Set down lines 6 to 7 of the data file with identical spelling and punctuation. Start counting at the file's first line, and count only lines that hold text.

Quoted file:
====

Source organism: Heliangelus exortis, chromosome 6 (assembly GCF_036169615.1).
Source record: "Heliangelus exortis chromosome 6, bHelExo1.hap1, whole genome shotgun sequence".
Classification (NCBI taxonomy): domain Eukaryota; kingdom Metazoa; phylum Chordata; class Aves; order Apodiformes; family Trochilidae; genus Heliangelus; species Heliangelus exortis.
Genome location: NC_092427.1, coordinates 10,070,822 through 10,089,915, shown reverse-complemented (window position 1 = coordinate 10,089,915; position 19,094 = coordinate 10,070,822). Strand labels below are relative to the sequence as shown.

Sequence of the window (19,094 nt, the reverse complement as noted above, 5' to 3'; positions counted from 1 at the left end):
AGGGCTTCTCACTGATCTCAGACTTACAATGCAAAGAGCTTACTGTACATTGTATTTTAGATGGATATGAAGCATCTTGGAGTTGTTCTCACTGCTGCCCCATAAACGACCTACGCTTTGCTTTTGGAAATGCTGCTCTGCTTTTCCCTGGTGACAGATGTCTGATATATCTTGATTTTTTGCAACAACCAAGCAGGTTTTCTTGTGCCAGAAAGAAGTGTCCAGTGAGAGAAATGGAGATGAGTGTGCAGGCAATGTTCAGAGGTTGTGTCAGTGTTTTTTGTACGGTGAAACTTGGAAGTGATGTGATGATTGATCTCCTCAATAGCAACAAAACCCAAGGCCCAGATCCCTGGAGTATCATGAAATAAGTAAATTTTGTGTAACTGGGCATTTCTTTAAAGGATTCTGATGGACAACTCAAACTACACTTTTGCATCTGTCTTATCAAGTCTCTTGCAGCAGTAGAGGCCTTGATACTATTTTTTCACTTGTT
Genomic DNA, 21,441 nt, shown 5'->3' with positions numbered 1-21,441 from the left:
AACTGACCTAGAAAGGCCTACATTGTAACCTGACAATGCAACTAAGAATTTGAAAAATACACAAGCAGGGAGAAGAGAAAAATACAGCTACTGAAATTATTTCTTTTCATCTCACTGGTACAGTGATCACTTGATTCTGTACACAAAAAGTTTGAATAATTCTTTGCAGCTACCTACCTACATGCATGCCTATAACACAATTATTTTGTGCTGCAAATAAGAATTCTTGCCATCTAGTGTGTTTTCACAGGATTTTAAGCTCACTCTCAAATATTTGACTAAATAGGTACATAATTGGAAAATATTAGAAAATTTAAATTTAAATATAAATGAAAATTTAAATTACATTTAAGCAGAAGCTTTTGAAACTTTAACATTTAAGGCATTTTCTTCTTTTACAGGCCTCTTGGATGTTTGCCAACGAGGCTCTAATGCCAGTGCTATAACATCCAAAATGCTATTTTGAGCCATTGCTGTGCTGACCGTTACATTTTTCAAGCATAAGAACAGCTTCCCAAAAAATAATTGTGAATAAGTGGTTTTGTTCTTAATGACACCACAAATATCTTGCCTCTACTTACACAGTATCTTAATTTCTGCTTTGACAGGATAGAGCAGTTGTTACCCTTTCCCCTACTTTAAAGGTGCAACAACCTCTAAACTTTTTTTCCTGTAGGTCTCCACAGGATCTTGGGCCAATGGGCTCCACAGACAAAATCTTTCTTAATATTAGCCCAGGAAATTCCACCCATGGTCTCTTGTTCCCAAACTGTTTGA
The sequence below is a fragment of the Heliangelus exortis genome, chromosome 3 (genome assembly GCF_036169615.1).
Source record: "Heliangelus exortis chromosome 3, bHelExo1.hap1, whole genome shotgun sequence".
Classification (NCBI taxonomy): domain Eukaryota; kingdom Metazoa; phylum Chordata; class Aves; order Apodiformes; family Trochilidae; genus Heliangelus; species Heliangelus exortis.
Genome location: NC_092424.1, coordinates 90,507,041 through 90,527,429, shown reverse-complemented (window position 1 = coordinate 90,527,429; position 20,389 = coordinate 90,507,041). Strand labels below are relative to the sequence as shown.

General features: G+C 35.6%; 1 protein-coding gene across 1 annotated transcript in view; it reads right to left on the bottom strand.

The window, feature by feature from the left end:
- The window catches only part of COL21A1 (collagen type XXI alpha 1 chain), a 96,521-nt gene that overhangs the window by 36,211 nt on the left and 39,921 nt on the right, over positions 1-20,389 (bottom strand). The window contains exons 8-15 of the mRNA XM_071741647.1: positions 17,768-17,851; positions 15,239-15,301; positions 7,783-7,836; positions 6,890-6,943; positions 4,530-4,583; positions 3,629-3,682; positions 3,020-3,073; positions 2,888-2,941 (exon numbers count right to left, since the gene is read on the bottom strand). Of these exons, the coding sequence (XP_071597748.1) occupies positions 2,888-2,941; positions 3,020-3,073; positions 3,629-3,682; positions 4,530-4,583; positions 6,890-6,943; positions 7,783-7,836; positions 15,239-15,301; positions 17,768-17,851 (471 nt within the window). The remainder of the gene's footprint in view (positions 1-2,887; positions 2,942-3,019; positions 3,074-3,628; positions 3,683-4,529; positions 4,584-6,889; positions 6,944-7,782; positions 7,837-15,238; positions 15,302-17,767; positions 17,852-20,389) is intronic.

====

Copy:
AGGGCTTCTCACTGATCTCAGACTTACAATGCAAAGAGCTTACTGTACATTGTATTTTAGATGGATATGAAGCATCTTGGAGTTGTTCTCACTGCTGCCCCATAAACGACCTACGCTTTGCTTTTGGAAATGCTGCTCTGCTTTTCCCTGGTGACAGATGTCTGATATATCTTGATTTTTTGCAACAACCAAGCAGGTTTTCTTGTGCCAGAAAGAAGTGTCCAGTGAGAGAAATGGAGATGAGTGTGCAGGCAATGTTCAGAGGTTGTGTCAGTGTTTTTTGTACGGTGAAACTTGGAAGTGATGTGATGATTGATCTCCTCAATAGCAACAAAACCCAAGGCCCAGATCCCTGGAGTATCATGAAATAAGTAAATTTTGTGTAACTGGGCATTTCTTTAAAGGATTCTGATGGACAACTCAAACTACACTTTTGCATCTGTCTTATCAAGTCTCTTGCAGCAGTAGAGGCCTTGATACTATTTTTTCACTTGTT
Genomic DNA, 21,441 nt, shown 5'->3' with positions numbered 1-21,441 from the left: